Seeking fair compensation following an east Tennessee slip and fall accident can be a complex endeavor. Depending upon the circumstances, there may be multiple defendants, some of whom point the finger of blame at one another. In some situations, one or more of the defendants may seek to avoid liability by relying on a particular statute. One possible statute that may prevent an injured party from seeking compensation for his or her injuries is the Tennessee Workers’ Compensation Act, which prevents an employee from suing his or her employer for negligence in most circumstances. When a plaintiff is able to make out a viable case of negligence against a property owner, he or she may be able to recover payment for several different types of money damages for his or her physical injuries.
Facts of the Case
In a recent appellate court case originating in the Circuit Court for Hawkins County, Tennessee, the plaintiff was a man who was injured in a fall while helping build a house for the defendant landowner. The plaintiff brought a negligence action against the defendant, seeking compensation for his medical expenses, lost wages, pain and suffering, and other damages caused by the fall. In explaining why he did not seek workers’ compensation benefits, the plaintiff averred that the defendant had failed to have a certificate of insurability and had not insured him at the time of the accident; according to the plaintiff, his appropriate remedy was thus in tort, not in workers’ compensation.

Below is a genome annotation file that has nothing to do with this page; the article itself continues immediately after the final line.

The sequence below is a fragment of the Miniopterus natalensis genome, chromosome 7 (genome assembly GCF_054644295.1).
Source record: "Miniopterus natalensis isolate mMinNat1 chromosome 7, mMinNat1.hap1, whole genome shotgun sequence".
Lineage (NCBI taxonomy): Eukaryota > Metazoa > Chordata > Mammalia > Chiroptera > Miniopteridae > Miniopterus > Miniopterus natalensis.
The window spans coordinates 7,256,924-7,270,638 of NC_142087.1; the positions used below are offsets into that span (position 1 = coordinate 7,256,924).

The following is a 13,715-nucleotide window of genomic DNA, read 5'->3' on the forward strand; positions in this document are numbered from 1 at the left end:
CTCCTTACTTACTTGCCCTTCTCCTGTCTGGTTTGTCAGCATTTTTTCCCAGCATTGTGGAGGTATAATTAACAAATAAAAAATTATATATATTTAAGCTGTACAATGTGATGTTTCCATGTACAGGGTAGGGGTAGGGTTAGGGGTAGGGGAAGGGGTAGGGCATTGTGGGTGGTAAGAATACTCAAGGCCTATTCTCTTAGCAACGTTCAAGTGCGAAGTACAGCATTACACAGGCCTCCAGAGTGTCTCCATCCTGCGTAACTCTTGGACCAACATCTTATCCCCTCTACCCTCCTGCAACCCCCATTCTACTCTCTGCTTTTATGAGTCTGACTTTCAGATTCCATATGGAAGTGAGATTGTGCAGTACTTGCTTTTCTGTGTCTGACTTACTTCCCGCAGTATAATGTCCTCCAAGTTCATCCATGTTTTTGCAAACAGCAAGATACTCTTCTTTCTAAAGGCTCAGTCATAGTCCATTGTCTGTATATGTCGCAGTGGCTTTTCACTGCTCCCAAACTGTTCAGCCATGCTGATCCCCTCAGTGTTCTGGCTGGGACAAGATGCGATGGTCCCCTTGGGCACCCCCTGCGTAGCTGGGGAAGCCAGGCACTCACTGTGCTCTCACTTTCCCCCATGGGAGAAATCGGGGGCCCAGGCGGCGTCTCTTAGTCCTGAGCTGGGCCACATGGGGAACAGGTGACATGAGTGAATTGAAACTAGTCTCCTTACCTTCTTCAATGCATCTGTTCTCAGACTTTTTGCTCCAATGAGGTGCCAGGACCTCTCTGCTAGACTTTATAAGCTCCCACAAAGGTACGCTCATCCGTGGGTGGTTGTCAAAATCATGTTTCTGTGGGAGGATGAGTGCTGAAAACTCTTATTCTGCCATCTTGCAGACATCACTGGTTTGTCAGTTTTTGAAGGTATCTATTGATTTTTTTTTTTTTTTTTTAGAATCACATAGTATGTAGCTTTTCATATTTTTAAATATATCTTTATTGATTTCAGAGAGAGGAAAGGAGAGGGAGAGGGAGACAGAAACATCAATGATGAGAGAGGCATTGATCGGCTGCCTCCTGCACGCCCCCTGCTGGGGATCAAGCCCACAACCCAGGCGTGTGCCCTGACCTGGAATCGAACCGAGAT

The case proceeded to a jury trial, during which the defendant attempted to point the blame for the plaintiff’s injuries toward a third-party who was not involved in the lawsuit. According to the defendant, this third party was a handyman who was helping the defendant build the house. The jury found that the plaintiff was the employee of the handyman rather than the defendant, that the handyman was 60% at fault for the plaintiff’s injuries, that the plaintiff was 30% at fault for his injuries, that the defendant was 10% at fault for the plaintiff’s injuries, and that the plaintiff was not entitled to any money damages. The plaintiff appealed.
The Court’s Ruling
On appeal to the Court of Appeals of Tennessee at Knoxville, the plaintiff argued that jury’s verdict had been contrary to the weight of evidence presented at trial, that the defendant was responsible for the safety of those working on the house, and that the defendant was liable for his injuries.
Although the defendant was acting as his own principal contractor in the building of the house, this did not, in and of itself, establish an employee-employer relationship between the parties. In reviewing the evidence, the court found material evidence that supported the jury’s determination that the plaintiff was an employee of the handyman, not the defendant. The handyman was, in turn, an independent contractor hired by the defendant. Thus, the defendant owed the handyman the duty of providing a reasonably safe place to work.
With respect to the jury’s determination that the plaintiff was not entitled to any money damages for his injuries, the court found that this decision was not supported by the evidence. Because it was obvious that the plaintiff had suffered a serious injury due to the accident, the jury’s verdict awarding zero damages was improper. On remand, the trial court was to give further consideration to the issue of damages.
Seek Justice Following an East Tennessee Premises Liability Accident
To talk to an experienced premises liability lawyer, please phone the Hartsoe Law Firm at 865-524-5657 and ask for a free consultation. We serve clients throughout east Tennessee, including Maryville, Alcoa, Sevierville, and Oak Ridge.